There was a lot of flying around in the North hall . With the miniaturization of high quality cameras such as the GoPro, several ingenious companies have released small remote control helicopters, planes and yes, even a blimp to hold these small cameras and allow you to record video from above in areas that may have been previously inaccessible. While they do cost several thousand dollars, it is a breakthrough in videography that used to be only available to cameras on full size helicopters. Depending on the size camera, these can cost from just a few hundred dollars to several thousand.
Vaddio provided a high point of the show with their introduction of a whole host of AV equipment that supports direct USB interface. These products will revolutionize classroom integration.
Their ClearVIEW HD USB camera is a pan/tilt.zoom camera that has a 19x optical zoom lens. Because this is a USB camera, it can be used for all applications such as Skype, Movi (this is showing it being used with Cisco Jabber), web conferencing and even lecture capture tools. Because it also has standard video outputs, it can also be plugged into standard hardware video conferencing codecs. At around $4,000 this is truly one camera to rule them all.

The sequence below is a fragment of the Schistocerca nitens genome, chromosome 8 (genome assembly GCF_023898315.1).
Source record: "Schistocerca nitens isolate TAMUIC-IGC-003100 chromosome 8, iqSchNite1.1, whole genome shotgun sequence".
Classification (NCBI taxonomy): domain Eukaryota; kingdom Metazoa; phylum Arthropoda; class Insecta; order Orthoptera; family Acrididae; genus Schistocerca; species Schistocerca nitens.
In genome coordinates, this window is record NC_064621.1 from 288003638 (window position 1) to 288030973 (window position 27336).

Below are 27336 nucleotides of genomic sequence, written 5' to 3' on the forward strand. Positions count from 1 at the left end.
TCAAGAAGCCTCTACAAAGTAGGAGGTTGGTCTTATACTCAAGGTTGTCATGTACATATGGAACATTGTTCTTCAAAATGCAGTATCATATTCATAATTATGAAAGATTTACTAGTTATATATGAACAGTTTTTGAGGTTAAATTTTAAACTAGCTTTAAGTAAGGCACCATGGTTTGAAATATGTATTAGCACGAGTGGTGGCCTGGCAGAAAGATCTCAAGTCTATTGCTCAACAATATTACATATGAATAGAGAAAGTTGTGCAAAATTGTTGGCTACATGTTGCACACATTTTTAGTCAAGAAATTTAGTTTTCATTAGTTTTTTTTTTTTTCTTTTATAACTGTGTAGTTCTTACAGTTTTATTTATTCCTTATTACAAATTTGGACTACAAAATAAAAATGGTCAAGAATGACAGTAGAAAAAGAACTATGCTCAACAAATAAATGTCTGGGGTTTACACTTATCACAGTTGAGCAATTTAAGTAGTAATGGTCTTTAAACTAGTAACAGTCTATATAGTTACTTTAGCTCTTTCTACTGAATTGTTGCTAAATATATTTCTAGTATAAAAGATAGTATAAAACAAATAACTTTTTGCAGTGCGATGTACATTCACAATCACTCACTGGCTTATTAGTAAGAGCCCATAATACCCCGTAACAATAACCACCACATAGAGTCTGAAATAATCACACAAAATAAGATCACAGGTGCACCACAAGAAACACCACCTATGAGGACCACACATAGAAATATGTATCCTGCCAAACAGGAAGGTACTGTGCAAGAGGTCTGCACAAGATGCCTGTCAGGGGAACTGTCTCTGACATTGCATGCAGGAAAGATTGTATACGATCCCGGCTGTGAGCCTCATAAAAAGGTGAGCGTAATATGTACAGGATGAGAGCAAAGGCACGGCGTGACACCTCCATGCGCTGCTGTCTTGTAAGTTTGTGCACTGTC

If this was the only announcement, it would be enough, but they also came out with new USB microphones both table top and even a USB hanging mic with three elements. For around a grand, you get your choice of one microphone and the amplifier that can support an additional mic (you can mix and match) for another $400. But wait, that’s not all. For around $1900 list, the new AV bridge allows you to take your existing camera and audio equipment and convert it to a compatible USB format for use with all the applications mentioned earlier. This will extend the value of already existing equipment. A huge win for Vaddio.